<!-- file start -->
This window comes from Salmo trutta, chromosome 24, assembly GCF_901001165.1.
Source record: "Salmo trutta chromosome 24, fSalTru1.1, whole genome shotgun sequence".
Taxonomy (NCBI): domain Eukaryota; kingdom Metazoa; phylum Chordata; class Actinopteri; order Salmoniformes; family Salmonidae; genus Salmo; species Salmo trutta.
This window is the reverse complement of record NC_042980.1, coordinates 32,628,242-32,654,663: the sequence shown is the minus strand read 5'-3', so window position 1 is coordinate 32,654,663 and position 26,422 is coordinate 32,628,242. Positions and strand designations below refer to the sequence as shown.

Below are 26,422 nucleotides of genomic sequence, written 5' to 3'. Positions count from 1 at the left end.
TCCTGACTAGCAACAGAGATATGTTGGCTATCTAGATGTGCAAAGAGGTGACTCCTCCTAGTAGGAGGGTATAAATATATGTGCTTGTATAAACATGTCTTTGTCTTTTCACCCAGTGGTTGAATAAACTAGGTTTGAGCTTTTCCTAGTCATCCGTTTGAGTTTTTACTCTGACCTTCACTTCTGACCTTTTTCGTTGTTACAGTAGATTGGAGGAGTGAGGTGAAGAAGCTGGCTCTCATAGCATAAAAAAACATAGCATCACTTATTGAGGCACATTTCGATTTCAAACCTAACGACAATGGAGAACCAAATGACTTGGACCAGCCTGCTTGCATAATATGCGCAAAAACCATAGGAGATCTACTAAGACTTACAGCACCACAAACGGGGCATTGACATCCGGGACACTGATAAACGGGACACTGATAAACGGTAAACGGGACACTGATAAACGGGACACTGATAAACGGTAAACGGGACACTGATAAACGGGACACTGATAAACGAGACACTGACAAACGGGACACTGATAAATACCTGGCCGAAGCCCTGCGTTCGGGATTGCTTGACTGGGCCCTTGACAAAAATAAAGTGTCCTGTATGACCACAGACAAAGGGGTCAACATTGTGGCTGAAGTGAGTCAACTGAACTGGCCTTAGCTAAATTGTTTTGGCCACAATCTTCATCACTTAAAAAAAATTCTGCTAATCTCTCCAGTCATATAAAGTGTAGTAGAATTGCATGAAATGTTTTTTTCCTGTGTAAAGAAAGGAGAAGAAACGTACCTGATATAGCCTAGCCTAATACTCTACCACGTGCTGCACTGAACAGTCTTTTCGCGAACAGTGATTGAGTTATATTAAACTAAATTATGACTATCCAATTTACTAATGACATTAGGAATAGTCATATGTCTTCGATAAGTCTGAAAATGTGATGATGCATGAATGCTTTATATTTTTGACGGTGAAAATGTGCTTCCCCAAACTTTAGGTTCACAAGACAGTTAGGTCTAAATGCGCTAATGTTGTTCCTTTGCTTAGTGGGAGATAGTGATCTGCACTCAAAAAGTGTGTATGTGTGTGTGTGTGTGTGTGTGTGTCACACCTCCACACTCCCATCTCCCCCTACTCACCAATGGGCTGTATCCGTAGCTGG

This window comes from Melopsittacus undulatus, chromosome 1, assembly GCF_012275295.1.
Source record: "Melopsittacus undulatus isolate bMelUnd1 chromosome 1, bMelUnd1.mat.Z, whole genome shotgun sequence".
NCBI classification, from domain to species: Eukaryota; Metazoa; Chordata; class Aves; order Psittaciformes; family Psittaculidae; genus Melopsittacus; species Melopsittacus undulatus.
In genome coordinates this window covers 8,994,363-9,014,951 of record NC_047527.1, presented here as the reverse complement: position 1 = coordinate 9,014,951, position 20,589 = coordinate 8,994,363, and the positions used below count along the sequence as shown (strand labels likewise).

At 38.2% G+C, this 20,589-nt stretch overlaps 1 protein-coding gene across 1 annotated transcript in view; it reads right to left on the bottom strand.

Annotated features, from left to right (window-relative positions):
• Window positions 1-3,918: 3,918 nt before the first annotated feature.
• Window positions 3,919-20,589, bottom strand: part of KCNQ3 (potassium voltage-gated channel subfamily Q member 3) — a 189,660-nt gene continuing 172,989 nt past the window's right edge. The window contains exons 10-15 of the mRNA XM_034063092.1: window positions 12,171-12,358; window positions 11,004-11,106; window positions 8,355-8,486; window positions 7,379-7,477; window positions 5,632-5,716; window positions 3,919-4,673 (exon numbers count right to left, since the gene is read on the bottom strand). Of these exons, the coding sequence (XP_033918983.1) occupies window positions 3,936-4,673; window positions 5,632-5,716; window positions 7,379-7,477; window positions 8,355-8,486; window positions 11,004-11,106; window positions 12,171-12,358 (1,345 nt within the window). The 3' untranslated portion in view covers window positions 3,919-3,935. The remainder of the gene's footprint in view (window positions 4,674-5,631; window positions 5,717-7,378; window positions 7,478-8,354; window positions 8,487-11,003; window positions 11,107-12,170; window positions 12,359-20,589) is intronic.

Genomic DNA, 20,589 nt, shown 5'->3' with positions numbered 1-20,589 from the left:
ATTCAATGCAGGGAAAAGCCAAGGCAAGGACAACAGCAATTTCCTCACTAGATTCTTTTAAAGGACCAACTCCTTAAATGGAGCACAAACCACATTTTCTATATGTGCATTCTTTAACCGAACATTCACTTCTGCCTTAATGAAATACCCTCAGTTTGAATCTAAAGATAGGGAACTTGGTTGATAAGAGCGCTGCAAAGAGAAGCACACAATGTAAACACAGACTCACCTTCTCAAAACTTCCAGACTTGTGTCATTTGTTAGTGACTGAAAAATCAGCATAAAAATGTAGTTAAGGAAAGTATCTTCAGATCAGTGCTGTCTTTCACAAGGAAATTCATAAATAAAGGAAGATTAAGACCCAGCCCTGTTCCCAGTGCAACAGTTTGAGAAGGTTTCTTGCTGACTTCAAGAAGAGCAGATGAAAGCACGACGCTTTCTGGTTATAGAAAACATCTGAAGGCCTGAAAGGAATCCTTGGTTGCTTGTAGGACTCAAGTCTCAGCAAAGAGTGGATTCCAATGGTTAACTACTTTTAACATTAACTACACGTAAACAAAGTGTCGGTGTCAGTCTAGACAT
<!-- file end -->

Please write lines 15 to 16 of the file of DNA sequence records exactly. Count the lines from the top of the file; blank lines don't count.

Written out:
Genomic DNA, 20,589 nt, shown 5'->3' with positions numbered 1-20,589 from the left:
ATTCAATGCAGGGAAAAGCCAAGGCAAGGACAACAGCAATTTCCTCACTAGATTCTTTTAAAGGACCAACTCCTTAAATGGAGCACAAACCACATTTTCTATATGTGCATTCTTTAACCGAACATTCACTTCTGCCTTAATGAAATACCCTCAGTTTGAATCTAAAGATAGGGAACTTGGTTGATAAGAGCGCTGCAAAGAGAAGCACACAATGTAAACACAGACTCACCTTCTCAAAACTTCCAGACTTGTGTCATTTGTTAGTGACTGAAAAATCAGCATAAAAATGTAGTTAAGGAAAGTATCTTCAGATCAGTGCTGTCTTTCACAAGGAAATTCATAAATAAAGGAAGATTAAGACCCAGCCCTGTTCCCAGTGCAACAGTTTGAGAAGGTTTCTTGCTGACTTCAAGAAGAGCAGATGAAAGCACGACGCTTTCTGGTTATAGAAAACATCTGAAGGCCTGAAAGGAATCCTTGGTTGCTTGTAGGACTCAAGTCTCAGCAAAGAGTGGATTCCAATGGTTAACTACTTTTAACATTAACTACACGTAAACAAAGTGTCGGTGTCAGTCTAGACAT